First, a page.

good for me to pretend he was not dangerously ill. He was - & is. I must
get up now, for Matron Miss E. M. Denne – had sudden orders to go
to Havre to relieve Miss Steen invalided home. She was sorry to go - &
we to lose her, although it is a great promotion. She will be Principal
Matron of the Havre district soon. Get up.
Very big day Convoy arrived 7.40 - 590 men chiefly sick - only about 30
badly wounded. I had in a few wounded - but the greater part - fully all
my beds - & extra mattresses on the floor were such things as trench
foot. 1 CT & one advanced Ø. The day was very busy & poor Kerr worse - I
am sure that boy has been gassed & will die. Shouldn’t be surprised to
find his cot empty when I go on duty. Poor Mother - how will she take
it? No letters - no off duty - weather - I hardly remember - not so cold
- I think.
Too much sadness to write about, besides being dead beat.
My poor little boy Kerr died yesterday, he had been in 15 days suffering
from gas - pneumonia, bronchitis & has been extremely & dangerously ill
all the time, but only the day before yesterday he realized that he was
not going to get well.
[See Commonwealth War
Commission (CWGC) Register for details:
I am glad to say we never left him night or day & he was fond of us all.
Yesterday was a difficult day to be “Sister” - He kept whispering all
sorts of messages for home & his fiancée - then he would call “Sister” &
when I bent down to hear - “I do love you” “when I’m gone, will you kiss
me?” - & all the time heads would be popping in “Sister - 20 No – so &
so – to - - - -.” “The S. Sgt wants to
know if you can lend him a couple of men to…” This & that - but in spite
of all - I did kiss the boy first for his Mother & then for myself -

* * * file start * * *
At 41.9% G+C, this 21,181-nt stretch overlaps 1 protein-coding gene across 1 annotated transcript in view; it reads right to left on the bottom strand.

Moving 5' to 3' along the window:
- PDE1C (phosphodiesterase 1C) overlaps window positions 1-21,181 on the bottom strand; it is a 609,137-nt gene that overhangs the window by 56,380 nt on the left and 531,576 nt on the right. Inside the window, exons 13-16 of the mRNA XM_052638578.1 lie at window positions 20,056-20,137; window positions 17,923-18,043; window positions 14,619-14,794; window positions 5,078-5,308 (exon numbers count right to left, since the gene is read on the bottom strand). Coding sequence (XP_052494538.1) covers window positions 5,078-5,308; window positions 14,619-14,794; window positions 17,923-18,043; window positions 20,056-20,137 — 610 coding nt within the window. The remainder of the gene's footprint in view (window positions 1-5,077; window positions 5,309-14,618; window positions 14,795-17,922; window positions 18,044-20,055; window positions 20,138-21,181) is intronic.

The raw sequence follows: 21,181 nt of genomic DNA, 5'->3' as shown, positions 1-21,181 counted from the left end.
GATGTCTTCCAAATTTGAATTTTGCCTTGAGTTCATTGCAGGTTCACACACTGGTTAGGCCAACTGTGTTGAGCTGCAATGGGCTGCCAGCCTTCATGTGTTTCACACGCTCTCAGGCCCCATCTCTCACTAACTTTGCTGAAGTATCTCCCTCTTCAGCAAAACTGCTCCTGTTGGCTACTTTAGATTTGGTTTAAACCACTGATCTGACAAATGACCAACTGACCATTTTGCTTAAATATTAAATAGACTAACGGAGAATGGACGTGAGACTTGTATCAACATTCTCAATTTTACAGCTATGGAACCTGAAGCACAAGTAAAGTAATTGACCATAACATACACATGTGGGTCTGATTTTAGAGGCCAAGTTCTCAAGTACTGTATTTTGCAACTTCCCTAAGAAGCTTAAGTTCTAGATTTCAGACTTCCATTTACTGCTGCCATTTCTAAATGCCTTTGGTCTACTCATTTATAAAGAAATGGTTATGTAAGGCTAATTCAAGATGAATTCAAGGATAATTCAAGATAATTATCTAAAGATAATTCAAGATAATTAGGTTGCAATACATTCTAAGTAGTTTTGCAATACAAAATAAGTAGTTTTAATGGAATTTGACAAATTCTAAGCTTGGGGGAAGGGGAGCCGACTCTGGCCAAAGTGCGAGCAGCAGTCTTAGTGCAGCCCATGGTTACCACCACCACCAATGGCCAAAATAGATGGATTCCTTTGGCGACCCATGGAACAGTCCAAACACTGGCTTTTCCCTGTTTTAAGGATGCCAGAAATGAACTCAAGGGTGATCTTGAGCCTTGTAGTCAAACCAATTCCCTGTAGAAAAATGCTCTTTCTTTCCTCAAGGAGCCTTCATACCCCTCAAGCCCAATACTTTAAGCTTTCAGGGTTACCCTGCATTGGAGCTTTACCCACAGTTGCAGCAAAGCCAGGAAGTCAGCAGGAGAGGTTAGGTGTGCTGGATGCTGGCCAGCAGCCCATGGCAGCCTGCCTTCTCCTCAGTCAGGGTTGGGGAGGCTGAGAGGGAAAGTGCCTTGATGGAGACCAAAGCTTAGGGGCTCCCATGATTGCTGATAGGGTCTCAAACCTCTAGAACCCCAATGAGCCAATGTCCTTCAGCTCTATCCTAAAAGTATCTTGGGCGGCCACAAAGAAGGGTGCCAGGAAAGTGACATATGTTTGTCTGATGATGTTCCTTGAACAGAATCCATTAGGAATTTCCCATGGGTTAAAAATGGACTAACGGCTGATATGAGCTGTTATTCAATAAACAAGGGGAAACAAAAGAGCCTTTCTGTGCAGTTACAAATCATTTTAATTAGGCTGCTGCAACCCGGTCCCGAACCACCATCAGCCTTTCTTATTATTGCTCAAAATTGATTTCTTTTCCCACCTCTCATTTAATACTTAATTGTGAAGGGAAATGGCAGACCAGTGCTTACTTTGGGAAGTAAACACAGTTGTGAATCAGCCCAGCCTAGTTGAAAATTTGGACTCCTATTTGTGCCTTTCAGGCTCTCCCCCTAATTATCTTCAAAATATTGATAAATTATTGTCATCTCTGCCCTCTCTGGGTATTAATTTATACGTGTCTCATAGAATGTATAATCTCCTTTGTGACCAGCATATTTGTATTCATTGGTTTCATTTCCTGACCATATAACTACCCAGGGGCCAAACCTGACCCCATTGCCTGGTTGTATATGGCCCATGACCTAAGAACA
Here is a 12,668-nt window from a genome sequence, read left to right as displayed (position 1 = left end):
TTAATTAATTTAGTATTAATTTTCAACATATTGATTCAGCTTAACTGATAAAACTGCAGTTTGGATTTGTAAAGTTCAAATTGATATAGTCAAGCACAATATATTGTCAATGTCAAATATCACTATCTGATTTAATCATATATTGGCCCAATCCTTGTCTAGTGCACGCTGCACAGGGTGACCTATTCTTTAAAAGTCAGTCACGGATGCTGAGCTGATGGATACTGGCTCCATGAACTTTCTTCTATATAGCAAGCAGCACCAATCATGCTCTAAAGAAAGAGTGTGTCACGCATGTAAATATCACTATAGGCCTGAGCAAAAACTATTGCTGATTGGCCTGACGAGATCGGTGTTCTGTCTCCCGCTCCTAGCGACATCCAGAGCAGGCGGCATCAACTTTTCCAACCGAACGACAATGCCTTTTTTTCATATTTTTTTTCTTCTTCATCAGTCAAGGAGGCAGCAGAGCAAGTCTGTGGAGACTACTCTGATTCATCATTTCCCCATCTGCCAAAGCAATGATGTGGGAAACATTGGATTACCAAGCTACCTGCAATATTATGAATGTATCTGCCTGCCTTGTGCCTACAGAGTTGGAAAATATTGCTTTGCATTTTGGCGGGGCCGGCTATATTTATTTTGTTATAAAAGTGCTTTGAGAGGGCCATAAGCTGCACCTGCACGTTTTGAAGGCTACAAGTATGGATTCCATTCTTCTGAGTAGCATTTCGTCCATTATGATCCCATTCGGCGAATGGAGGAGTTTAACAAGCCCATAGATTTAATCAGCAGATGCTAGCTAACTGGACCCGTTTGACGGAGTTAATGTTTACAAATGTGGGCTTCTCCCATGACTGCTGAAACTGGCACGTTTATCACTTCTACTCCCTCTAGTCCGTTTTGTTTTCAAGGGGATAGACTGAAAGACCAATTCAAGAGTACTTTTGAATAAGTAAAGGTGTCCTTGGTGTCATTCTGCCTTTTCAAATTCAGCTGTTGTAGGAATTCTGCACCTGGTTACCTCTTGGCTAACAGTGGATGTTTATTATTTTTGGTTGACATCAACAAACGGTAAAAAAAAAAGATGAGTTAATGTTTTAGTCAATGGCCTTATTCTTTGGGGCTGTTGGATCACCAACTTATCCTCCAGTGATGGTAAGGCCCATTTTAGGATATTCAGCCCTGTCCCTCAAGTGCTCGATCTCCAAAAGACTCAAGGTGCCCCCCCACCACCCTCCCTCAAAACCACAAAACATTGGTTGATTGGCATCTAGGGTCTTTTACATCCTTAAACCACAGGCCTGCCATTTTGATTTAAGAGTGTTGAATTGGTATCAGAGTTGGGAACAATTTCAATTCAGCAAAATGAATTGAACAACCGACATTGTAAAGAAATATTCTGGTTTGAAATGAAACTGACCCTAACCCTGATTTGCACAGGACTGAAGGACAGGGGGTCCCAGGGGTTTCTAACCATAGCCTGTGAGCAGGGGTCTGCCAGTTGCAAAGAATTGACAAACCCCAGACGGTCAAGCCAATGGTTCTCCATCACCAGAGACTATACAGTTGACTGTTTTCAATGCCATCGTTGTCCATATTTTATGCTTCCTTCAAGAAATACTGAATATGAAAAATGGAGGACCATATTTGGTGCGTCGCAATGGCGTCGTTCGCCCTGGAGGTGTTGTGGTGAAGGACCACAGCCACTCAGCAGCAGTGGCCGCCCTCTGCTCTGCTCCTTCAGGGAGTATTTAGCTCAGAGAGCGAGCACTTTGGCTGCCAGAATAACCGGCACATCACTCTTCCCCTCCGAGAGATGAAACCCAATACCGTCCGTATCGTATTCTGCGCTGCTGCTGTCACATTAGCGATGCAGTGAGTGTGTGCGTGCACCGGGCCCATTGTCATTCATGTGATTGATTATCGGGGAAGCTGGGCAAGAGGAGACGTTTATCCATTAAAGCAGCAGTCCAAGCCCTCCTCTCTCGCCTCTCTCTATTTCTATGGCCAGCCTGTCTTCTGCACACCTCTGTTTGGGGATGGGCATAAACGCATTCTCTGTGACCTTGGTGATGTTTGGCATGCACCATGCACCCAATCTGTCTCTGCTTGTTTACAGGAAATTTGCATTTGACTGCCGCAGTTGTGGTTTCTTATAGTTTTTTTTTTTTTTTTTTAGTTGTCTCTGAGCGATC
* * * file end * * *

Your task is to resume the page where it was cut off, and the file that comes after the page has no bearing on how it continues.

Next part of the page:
which pleased him - then he whispered “but you still will when I’m
gone.” The night before he asked me what dying would be like - & said it
seemed so unsatisfactory - he felt too young to die - & not even wounded
- only of bronchitis. Then another time he said, “They wouldn’t let me
go sick every time they said it was rheumatism & would wear off - &
marching with full pack & dodging the shells was dreadful. Thank
Goodness - what I told him dying would be like happened - exactly - a
clear gift of
I told him it would be - that little by little his breatheing would get
easier - & he would feel tired & like going to sleep - & then he would
just sleep - & with no morphia - that is exactly what did happen -
without a struggle. He was quite conscious up to 20 minutes before he
died. I just asked him now & then if he knew I was still with him. “Yes”
- & you’re quite happy - aren’t you? & he distinctly said “Yes, quite”.
Then the last & very trying part for the Sister was to walk along to the
other end of the village - beside the poor dead thing - to see him
decently put - in the mortuary. With hundreds of French eyes turned
“full on”. Our own people always clear out of the way when they see it
We sent 13 to England
yesterday & are getting a new convoy in today, so I must dress quickly.
This is really the only time I have for my own writing, every day is
busy - & at night I am too tired - now I must get up.
Maxey, Constable & I had half days – weather very heavy. Blowing 1/2 a
gale with occasional gusts of rain or hail – We walked to Benouville -
dug up a basket full of primrose roots – then went to the Inn for our
usual boiled eggs & bread & butter tea –
then went home – to the Cemetery - & tidied up 9 graves – took
away all the dead flowers - & planted primroses – Col. Thackery, Capt
Hammond – Kerr - & Sawden – came under my special care. If everybody
does a few we may have them all tidy for Easter – the Cemetery is very